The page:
The ARPANET changed computing forever by proving that computers of wildly different manufacture could be connected using standardized protocols. In my post on the historical significance of the ARPANET, I mentioned a few of those protocols, but didn't describe them in any detail. So I wanted to take a closer look at them. I also wanted to see how much of the design of those early protocols survives in the protocols we use today.
If you run an image search for the word “ARPANET,” you will find lots of maps showing how the government research network expanded steadily across the country throughout the late ’60s and early ’70s. I’m guessing that most people reading or hearing about the ARPANET for the first time encounter one of these maps.
Obviously, the maps are interesting—it’s hard to believe that there were once so few networked computers that their locations could all be conveyed with what is really pretty lo-fi cartography. (We’re talking 1960s overhead projector diagrams here. You know the vibe.) But the problem with the maps, drawn as they are with bold lines stretching across the continent, is that they reinforce the idea that the ARPANET’s paramount achievement was connecting computers across the vast distances of the United States for the first time.
By now, you have almost certainly heard of the dark web. On sites unlisted by any search engine, in forums that cannot be accessed without special passwords or protocols, criminals and terrorists meet to discuss conspiracy theories and trade child pornography.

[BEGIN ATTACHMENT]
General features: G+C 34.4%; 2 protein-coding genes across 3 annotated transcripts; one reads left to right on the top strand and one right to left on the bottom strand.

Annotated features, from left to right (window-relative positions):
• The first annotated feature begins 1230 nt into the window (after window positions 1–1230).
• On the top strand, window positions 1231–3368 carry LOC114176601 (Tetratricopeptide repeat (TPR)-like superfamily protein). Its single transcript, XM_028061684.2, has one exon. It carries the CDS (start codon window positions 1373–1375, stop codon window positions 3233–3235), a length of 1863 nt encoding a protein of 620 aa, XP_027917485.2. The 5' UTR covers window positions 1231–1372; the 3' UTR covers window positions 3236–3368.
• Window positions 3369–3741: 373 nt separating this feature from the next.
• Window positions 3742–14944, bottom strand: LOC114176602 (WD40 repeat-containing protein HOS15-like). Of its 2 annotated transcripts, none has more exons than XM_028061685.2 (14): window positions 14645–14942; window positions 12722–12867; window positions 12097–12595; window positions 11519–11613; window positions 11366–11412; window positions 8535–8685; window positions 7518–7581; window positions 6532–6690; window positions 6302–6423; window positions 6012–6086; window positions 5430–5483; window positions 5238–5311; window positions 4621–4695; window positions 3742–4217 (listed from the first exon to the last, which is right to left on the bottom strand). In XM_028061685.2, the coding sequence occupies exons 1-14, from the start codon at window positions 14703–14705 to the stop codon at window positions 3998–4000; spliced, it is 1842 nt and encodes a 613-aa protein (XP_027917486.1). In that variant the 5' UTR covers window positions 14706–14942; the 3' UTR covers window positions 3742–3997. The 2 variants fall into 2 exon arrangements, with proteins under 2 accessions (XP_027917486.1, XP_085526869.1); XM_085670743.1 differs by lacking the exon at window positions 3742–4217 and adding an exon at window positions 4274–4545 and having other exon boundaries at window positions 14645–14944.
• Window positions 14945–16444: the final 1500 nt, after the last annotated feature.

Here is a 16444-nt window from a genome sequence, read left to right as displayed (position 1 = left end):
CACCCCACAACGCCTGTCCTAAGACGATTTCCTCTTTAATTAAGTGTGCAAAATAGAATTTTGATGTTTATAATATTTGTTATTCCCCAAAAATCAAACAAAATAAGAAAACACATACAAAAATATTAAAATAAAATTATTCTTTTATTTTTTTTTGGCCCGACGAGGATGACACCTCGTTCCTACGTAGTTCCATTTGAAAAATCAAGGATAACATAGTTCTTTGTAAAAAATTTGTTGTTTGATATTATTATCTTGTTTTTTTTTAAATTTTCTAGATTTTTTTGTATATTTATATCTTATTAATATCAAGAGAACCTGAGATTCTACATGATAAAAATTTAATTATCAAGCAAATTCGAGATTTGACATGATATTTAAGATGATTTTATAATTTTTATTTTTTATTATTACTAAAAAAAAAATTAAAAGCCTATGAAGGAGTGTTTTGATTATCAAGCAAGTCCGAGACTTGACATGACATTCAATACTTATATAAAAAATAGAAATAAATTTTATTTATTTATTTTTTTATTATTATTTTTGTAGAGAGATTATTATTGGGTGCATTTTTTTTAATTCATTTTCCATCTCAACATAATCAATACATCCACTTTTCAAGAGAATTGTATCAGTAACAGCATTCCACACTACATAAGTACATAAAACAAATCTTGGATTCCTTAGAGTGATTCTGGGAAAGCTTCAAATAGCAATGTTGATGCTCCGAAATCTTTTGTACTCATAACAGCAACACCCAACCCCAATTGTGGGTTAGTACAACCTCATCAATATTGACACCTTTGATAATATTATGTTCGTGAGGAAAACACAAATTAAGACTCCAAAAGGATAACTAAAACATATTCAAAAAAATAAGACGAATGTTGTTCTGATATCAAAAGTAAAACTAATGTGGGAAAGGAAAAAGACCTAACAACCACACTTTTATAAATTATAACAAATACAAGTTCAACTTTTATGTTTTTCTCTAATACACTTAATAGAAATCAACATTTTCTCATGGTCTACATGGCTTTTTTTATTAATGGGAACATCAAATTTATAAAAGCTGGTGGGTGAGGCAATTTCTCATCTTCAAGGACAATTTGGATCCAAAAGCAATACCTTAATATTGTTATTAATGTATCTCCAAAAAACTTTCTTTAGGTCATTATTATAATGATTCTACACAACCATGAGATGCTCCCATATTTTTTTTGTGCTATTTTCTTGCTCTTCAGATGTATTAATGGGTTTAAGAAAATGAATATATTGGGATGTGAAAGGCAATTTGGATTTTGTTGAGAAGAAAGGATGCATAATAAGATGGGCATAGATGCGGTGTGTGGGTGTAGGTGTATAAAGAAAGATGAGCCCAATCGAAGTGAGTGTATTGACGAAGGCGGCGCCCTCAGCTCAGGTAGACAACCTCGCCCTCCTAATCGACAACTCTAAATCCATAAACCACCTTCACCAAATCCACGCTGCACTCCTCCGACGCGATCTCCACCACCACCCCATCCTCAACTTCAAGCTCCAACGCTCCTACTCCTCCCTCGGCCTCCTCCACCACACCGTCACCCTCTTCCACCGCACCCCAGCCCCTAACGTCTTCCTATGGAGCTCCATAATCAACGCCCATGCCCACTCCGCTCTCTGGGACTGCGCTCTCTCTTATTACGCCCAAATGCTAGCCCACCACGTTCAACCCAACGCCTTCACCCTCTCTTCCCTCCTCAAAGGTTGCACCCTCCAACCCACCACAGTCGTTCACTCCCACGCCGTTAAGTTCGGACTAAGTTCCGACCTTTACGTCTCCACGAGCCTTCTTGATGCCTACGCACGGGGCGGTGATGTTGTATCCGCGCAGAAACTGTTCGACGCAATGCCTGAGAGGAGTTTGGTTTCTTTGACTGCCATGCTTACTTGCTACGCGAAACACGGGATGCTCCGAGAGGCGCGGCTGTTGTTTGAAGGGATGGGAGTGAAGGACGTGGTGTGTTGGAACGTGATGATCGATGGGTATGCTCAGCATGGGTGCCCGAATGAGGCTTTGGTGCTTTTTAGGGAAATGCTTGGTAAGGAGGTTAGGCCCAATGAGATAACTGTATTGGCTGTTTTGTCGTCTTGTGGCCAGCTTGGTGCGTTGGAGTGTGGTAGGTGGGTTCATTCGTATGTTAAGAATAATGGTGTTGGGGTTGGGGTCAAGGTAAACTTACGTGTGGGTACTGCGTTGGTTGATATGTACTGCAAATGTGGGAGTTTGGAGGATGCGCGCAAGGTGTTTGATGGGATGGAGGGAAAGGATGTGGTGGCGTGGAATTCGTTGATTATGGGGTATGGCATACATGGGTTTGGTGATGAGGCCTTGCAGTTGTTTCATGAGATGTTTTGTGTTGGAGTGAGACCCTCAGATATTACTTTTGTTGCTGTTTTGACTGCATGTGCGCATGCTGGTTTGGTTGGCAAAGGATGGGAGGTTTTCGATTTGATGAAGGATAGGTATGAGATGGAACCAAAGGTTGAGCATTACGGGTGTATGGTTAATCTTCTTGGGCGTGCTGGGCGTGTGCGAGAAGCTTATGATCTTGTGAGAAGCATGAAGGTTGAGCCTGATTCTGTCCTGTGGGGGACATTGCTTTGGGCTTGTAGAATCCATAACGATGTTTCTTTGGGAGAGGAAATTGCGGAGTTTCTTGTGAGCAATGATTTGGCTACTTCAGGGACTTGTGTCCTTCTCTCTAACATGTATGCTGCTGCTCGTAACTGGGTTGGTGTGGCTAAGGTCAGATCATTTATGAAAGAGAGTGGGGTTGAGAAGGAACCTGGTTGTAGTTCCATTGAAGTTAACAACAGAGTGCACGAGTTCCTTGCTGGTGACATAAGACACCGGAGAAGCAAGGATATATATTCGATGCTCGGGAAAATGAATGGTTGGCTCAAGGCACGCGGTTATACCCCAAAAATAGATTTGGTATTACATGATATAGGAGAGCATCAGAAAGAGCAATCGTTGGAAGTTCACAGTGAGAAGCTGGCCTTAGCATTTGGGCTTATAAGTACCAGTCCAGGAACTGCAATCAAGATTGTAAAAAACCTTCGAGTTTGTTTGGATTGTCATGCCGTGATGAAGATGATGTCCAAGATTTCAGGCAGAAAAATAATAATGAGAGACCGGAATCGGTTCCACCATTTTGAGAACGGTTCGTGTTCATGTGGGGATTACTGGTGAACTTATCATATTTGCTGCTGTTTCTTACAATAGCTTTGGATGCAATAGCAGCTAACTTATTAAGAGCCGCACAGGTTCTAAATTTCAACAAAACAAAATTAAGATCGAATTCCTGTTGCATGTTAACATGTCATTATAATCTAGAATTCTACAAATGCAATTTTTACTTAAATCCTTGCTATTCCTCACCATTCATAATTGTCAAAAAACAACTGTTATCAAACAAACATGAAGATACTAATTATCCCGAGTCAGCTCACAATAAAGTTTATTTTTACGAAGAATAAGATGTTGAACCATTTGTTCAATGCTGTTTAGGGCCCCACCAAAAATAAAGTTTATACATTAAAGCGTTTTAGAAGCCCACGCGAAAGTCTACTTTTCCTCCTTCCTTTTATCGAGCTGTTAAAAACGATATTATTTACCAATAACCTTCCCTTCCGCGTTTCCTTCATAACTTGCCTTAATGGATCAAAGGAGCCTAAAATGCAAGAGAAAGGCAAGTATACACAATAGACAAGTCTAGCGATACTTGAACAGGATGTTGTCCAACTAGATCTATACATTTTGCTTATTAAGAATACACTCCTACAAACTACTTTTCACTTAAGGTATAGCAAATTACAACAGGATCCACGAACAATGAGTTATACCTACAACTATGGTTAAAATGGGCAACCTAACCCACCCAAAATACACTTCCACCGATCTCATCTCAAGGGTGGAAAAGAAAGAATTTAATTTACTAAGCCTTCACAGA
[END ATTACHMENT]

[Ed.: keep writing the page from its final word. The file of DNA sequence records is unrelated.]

We here at VICE headquarters have reported before on the dark web’s “hurtcore” communities, its human trafficking markets, its rent-a-hitman websites. We have explored the challenges the dark web presents to regulators, the rise of dark web revenge porn, and the frightening size of the dark web gun trade. We have kept you informed about that one dark web forum where you can make like Walter White and learn how to manufacture your own drugs, and also about—thanks to our foreign correspondent—the Chinese dark web. We have even attempted to catalog every single location on the dark web. Our coverage of the dark web has been nothing if not comprehensive.
But I wanted to go deeper.
If you fire up
digand run a DNS query for
google.com, you will get a response somewhat like the following:
$ dig google.com ; <<>> DiG 9.10.6 <<>> google.com ;; global options: +cmd ;; Got answer: ;; ->>HEADER<<- opcode: QUERY, status: NOERROR, id: 27120 ;; flags: qr rd ra; QUERY: 1, ANSWER: 1, AUTHORITY: 0, ADDITIONAL: 1 ;; OPT PSEUDOSECTION: ; EDNS: version: 0, flags:; udp: 512 ;; QUESTION SECTION: ;google.com. IN A ;; ANSWER SECTION: google.com. 194 IN A 184.108.40.206 ;; Query time: 23 msec ;; SERVER: 220.127.116.11#53(18.104.22.168) ;; WHEN: Fri Sep 21 16:14:48 CDT 2018 ;; MSG SIZE rcvd: 55
The output contains both a section describing the “question” you asked (“What is the IP address of
google.com?”) and a section describing the answer you received. In the answer section, we see that
digfound a single record with what looks to be five fields. The record’s type is indicated by the
Ain the fourth field from the left—this is an “address” record. To the right of the
A, in the fifth field, we can see that the IP address for
194value in the second field specifies how long in seconds this particular record can be cached.